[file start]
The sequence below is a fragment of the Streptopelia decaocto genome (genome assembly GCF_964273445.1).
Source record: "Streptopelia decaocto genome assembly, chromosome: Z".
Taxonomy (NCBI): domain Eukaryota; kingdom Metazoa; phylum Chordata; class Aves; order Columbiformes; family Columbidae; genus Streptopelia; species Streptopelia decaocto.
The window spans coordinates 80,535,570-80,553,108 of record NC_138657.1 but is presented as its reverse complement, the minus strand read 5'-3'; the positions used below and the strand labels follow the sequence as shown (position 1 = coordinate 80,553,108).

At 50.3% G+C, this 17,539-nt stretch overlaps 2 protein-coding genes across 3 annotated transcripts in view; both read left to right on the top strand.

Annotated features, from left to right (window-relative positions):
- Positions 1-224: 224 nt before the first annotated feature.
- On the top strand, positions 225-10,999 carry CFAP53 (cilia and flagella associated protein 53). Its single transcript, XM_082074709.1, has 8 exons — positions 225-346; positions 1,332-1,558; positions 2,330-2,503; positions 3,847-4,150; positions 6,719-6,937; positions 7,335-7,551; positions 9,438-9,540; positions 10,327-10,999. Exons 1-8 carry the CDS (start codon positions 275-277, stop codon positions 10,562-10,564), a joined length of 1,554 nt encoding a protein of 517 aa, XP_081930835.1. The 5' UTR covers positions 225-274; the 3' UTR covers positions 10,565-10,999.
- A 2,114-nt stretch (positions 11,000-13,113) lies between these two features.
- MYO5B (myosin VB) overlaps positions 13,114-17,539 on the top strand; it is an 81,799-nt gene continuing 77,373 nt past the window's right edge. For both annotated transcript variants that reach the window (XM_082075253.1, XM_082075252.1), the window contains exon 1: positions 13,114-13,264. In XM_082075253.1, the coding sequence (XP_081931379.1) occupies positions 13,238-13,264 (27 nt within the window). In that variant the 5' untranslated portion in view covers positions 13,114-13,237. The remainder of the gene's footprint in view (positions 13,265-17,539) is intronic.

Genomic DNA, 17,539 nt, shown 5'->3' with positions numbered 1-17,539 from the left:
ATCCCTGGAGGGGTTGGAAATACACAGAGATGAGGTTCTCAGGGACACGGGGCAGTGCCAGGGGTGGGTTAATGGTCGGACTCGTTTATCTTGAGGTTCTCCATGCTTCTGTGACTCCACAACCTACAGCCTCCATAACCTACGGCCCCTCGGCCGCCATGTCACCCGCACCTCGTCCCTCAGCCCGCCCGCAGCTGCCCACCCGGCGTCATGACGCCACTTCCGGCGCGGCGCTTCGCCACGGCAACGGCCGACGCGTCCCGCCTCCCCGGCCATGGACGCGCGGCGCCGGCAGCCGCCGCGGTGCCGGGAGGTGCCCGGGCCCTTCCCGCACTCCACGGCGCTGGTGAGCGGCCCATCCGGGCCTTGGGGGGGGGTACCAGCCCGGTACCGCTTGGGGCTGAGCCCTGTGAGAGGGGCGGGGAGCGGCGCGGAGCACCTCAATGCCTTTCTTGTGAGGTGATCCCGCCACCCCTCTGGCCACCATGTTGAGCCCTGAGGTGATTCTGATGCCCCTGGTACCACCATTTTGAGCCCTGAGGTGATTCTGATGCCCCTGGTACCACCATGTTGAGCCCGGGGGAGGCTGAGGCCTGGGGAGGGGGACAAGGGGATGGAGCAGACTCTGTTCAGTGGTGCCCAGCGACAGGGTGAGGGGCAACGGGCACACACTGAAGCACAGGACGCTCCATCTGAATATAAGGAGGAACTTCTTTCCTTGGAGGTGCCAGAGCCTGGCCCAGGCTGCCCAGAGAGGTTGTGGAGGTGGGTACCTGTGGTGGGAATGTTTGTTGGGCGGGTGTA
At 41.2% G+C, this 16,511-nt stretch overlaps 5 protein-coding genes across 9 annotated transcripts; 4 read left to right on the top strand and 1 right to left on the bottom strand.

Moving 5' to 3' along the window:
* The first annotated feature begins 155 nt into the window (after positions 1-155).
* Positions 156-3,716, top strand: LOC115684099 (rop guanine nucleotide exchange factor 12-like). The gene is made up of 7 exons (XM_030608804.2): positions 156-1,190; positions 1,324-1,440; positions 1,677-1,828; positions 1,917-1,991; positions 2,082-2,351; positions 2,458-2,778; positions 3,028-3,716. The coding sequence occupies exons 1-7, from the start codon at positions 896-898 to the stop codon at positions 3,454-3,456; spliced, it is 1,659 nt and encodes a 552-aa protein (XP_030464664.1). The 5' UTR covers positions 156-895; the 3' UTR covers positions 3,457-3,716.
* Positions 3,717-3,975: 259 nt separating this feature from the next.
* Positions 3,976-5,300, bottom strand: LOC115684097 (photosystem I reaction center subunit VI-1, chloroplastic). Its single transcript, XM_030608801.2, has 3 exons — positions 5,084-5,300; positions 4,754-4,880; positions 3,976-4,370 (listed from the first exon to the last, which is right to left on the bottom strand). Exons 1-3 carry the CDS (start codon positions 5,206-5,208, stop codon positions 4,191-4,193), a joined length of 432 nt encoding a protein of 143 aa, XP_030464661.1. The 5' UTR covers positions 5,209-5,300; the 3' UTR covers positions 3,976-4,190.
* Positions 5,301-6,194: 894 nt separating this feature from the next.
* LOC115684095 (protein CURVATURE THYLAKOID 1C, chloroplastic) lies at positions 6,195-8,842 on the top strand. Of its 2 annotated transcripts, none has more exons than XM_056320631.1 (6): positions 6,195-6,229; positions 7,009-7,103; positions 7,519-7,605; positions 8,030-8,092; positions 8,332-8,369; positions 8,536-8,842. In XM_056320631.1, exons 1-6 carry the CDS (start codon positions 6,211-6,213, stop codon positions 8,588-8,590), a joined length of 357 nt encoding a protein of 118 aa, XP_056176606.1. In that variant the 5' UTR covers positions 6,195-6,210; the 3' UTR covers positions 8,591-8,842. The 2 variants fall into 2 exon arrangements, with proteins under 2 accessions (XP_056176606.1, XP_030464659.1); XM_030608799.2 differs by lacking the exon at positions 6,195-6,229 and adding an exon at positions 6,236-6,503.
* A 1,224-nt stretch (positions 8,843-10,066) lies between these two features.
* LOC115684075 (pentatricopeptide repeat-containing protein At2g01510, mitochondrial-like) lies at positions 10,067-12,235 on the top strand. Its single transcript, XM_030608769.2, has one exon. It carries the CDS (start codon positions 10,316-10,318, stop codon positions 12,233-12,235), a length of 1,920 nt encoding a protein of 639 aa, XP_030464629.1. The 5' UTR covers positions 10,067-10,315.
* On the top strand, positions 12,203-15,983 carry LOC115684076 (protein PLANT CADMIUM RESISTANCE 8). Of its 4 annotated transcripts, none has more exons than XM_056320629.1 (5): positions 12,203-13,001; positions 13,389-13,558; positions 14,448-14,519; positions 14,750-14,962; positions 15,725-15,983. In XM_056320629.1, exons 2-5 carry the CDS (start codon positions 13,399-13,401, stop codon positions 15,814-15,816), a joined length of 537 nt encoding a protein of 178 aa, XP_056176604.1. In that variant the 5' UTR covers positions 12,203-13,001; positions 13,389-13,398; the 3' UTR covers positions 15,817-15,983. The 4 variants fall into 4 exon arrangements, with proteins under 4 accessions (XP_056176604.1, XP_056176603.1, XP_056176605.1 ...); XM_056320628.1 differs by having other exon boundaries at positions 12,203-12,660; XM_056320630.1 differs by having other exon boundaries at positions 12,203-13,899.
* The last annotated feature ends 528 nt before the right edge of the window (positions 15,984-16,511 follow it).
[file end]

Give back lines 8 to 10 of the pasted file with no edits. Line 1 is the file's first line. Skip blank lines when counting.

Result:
- On the top strand, positions 225-10,999 carry CFAP53 (cilia and flagella associated protein 53). Its single transcript, XM_082074709.1, has 8 exons — positions 225-346; positions 1,332-1,558; positions 2,330-2,503; positions 3,847-4,150; positions 6,719-6,937; positions 7,335-7,551; positions 9,438-9,540; positions 10,327-10,999. Exons 1-8 carry the CDS (start codon positions 275-277, stop codon positions 10,562-10,564), a joined length of 1,554 nt encoding a protein of 517 aa, XP_081930835.1. The 5' UTR covers positions 225-274; the 3' UTR covers positions 10,565-10,999.
- A 2,114-nt stretch (positions 11,000-13,113) lies between these two features.
- MYO5B (myosin VB) overlaps positions 13,114-17,539 on the top strand; it is an 81,799-nt gene continuing 77,373 nt past the window's right edge. For both annotated transcript variants that reach the window (XM_082075253.1, XM_082075252.1), the window contains exon 1: positions 13,114-13,264. In XM_082075253.1, the coding sequence (XP_081931379.1) occupies positions 13,238-13,264 (27 nt within the window). In that variant the 5' untranslated portion in view covers positions 13,114-13,237. The remainder of the gene's footprint in view (positions 13,265-17,539) is intronic.